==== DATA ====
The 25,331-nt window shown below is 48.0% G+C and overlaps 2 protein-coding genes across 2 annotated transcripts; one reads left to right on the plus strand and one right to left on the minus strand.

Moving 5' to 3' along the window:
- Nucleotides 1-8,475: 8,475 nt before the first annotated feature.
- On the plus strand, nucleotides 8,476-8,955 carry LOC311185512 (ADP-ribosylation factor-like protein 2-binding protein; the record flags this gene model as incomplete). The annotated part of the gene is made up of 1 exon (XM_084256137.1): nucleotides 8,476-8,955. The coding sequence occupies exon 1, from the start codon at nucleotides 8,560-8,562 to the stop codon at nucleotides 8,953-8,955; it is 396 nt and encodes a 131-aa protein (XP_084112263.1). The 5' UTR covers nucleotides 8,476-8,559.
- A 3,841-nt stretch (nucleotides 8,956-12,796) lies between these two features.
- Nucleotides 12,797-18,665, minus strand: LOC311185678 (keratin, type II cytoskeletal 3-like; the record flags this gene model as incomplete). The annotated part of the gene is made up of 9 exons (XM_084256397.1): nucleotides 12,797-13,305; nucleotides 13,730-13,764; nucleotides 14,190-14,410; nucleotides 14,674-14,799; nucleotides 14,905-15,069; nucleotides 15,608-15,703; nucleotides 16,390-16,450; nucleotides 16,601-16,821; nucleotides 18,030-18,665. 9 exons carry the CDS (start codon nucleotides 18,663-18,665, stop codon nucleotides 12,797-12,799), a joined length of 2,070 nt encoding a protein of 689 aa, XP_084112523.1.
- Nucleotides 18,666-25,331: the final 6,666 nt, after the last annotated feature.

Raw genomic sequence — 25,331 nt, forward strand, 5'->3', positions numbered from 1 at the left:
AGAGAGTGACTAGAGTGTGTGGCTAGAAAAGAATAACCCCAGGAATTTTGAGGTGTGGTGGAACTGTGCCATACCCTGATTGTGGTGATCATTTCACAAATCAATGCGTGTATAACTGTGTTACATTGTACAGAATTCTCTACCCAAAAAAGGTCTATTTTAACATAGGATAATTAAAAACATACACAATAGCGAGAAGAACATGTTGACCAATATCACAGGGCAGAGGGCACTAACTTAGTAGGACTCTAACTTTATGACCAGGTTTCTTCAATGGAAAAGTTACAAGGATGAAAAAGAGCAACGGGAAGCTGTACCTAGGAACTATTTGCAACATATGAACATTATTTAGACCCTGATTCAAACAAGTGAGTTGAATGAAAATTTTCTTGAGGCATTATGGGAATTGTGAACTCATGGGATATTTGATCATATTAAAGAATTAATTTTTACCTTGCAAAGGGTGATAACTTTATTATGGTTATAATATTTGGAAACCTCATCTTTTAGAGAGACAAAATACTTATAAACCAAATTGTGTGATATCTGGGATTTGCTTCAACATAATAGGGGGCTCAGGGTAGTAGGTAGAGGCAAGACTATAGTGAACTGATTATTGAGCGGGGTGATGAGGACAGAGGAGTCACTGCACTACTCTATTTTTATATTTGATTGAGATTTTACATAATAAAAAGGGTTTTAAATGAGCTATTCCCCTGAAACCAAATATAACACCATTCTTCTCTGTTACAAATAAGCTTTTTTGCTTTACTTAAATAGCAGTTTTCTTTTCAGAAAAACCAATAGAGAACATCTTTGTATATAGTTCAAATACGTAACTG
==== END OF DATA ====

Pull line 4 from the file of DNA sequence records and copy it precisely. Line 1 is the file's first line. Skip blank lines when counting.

- On the plus strand, nucleotides 8,476-8,955 carry LOC311185512 (ADP-ribosylation factor-like protein 2-binding protein; the record flags this gene model as incomplete). The annotated part of the gene is made up of 1 exon (XM_084256137.1): nucleotides 8,476-8,955. The coding sequence occupies exon 1, from the start codon at nucleotides 8,560-8,562 to the stop codon at nucleotides 8,953-8,955; it is 396 nt and encodes a 131-aa protein (XP_084112263.1). The 5' UTR covers nucleotides 8,476-8,559.